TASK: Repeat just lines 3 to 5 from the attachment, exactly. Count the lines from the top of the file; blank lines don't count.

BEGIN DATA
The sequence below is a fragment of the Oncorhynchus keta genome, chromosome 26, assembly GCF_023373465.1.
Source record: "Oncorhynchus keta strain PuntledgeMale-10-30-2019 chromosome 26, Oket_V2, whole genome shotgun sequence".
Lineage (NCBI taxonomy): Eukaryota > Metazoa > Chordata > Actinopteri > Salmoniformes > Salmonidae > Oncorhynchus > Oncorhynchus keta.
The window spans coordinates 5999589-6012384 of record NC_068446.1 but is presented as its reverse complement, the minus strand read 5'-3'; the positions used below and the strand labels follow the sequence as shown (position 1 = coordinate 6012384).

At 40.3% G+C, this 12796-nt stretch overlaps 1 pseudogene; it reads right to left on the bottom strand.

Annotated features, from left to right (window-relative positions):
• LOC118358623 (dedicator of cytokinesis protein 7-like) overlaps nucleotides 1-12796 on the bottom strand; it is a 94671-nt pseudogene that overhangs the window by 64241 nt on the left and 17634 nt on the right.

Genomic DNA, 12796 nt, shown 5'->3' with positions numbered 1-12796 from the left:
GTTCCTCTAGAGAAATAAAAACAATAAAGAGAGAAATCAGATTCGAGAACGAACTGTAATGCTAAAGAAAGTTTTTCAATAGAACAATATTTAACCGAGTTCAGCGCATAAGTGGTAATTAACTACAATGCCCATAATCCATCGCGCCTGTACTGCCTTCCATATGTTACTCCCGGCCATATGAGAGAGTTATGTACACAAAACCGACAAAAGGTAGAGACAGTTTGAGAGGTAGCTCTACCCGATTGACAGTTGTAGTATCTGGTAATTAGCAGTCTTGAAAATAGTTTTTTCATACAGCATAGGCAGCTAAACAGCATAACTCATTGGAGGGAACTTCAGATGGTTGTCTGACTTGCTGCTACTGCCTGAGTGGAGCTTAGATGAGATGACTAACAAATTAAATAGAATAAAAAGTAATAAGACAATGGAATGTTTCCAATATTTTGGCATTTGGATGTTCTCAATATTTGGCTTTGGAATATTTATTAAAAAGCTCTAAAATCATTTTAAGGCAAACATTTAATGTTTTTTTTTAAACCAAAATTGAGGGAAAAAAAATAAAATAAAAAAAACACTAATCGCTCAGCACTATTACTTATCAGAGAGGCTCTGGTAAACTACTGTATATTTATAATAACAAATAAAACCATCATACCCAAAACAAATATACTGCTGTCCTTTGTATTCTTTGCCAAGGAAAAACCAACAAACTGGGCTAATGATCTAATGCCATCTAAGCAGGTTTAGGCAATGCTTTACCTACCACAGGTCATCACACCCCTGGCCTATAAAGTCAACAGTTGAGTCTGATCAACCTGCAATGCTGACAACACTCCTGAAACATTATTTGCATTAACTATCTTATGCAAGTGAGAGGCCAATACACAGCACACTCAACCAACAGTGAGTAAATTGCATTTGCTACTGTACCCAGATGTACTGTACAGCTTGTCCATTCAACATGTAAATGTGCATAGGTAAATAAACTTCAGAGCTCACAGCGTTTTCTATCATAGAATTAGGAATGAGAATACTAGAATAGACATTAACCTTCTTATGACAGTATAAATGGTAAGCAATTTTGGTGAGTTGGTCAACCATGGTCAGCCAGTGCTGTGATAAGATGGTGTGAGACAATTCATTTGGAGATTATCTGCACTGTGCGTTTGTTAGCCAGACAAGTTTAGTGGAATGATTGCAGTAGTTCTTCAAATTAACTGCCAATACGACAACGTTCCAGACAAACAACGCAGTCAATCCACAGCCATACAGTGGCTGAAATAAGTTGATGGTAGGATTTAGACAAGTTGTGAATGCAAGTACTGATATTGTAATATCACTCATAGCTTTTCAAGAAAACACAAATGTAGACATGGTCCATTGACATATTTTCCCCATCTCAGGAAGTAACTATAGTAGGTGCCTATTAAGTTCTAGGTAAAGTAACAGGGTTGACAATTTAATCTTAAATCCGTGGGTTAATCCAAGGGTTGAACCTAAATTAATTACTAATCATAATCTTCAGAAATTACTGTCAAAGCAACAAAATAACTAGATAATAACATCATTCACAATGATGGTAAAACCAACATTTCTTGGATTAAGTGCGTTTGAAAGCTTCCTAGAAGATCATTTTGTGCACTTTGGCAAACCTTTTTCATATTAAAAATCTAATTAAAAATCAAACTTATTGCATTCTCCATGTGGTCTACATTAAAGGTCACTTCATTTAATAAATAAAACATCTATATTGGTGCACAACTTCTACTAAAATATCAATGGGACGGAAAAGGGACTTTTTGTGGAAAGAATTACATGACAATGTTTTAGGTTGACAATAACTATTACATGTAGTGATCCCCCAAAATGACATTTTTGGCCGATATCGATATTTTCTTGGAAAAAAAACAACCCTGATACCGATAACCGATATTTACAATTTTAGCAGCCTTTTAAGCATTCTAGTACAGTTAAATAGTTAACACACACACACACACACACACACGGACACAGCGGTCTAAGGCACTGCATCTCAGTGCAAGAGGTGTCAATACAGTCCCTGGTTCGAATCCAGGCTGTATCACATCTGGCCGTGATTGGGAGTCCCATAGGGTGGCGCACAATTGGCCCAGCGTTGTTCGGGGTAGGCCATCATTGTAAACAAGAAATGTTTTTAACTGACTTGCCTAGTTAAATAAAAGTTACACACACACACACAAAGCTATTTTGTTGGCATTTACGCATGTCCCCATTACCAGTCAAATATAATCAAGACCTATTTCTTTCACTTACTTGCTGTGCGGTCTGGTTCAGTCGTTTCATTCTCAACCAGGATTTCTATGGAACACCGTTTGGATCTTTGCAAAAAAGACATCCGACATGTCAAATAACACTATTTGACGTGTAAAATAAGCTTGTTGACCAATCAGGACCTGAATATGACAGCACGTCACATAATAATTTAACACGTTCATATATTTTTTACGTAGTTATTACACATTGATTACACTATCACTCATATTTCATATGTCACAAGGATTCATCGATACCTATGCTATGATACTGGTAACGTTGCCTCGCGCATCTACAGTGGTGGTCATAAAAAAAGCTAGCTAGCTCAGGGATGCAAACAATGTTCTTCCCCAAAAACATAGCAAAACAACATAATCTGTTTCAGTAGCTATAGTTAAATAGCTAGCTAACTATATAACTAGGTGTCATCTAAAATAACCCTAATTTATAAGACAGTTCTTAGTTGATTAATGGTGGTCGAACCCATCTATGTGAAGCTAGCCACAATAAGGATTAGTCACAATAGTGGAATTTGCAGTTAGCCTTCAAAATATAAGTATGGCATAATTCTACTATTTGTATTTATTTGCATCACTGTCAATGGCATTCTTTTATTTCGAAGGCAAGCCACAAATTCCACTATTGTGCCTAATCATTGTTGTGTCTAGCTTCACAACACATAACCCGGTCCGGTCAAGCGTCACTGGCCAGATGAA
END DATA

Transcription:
Lineage (NCBI taxonomy): Eukaryota > Metazoa > Chordata > Actinopteri > Salmoniformes > Salmonidae > Oncorhynchus > Oncorhynchus keta.
The window spans coordinates 5999589-6012384 of record NC_068446.1 but is presented as its reverse complement, the minus strand read 5'-3'; the positions used below and the strand labels follow the sequence as shown (position 1 = coordinate 6012384).

At 40.3% G+C, this 12796-nt stretch overlaps 1 pseudogene; it reads right to left on the bottom strand.